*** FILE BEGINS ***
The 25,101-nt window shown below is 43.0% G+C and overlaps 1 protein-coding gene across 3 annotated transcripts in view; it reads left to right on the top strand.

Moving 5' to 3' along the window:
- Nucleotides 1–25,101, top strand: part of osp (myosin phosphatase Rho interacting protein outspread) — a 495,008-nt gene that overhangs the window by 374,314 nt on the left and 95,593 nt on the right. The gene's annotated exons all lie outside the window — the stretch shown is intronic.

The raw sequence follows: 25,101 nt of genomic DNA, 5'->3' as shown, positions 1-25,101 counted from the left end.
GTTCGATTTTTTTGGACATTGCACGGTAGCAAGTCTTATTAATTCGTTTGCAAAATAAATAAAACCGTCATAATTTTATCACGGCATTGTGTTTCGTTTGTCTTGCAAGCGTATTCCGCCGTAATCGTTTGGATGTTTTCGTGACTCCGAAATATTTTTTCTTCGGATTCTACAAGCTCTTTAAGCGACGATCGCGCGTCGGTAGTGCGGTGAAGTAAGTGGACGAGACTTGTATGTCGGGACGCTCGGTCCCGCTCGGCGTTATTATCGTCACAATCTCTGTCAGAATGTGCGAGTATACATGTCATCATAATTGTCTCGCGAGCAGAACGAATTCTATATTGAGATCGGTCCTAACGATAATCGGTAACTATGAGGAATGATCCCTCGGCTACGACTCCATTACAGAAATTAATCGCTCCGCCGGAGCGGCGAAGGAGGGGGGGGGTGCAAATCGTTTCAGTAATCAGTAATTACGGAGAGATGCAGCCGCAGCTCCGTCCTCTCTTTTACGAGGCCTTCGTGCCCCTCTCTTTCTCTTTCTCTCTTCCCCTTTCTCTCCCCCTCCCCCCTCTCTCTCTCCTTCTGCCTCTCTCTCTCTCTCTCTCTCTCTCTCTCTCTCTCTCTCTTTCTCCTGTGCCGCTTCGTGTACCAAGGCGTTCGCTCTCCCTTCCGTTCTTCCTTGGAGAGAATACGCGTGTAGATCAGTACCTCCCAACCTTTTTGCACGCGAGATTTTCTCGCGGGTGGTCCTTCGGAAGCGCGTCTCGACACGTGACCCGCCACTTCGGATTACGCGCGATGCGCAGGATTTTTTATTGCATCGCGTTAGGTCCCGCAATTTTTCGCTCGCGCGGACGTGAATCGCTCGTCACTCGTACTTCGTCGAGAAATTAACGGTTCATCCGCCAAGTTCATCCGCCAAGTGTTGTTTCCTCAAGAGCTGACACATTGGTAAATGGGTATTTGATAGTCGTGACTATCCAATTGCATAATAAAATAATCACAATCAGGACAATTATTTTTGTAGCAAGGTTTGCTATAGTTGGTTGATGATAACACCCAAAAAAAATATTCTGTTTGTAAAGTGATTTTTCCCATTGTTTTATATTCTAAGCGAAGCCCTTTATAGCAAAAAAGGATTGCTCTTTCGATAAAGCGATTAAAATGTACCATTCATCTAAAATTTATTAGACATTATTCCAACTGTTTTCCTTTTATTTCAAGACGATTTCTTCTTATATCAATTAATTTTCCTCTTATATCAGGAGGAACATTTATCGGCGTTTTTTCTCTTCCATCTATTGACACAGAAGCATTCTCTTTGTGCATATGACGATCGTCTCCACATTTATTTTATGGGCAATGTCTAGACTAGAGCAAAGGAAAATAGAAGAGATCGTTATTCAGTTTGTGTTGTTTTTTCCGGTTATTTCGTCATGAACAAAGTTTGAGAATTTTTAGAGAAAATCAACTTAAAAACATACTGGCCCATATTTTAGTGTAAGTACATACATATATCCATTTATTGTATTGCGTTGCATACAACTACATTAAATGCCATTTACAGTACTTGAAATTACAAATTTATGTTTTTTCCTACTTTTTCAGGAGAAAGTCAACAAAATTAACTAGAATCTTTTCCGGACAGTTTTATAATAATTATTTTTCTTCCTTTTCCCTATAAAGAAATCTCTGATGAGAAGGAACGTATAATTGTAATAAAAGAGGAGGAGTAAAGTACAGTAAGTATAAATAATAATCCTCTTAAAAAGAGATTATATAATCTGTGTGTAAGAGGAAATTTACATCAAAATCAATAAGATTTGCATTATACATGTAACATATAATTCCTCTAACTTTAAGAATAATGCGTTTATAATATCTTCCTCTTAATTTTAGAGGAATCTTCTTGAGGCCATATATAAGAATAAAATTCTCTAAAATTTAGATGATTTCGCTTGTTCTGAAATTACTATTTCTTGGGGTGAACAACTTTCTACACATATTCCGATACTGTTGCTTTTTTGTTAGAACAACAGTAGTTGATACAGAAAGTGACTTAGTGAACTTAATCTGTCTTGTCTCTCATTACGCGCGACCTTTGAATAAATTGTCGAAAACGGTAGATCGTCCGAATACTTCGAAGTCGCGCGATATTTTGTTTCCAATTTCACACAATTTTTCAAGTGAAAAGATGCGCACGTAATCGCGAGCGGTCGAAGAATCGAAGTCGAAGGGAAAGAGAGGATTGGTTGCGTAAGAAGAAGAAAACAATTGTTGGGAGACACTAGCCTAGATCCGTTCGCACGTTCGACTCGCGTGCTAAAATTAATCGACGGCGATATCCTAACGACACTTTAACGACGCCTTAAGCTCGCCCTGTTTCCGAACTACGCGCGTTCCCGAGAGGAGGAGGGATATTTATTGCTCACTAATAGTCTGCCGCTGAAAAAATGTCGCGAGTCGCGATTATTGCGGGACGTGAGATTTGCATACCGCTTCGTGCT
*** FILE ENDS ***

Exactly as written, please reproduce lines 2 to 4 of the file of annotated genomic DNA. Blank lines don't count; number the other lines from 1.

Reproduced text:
Moving 5' to 3' along the window:
- Nucleotides 1–25,101, top strand: part of osp (myosin phosphatase Rho interacting protein outspread) — a 495,008-nt gene that overhangs the window by 374,314 nt on the left and 95,593 nt on the right. The gene's annotated exons all lie outside the window — the stretch shown is intronic.

The raw sequence follows: 25,101 nt of genomic DNA, 5'->3' as shown, positions 1-25,101 counted from the left end.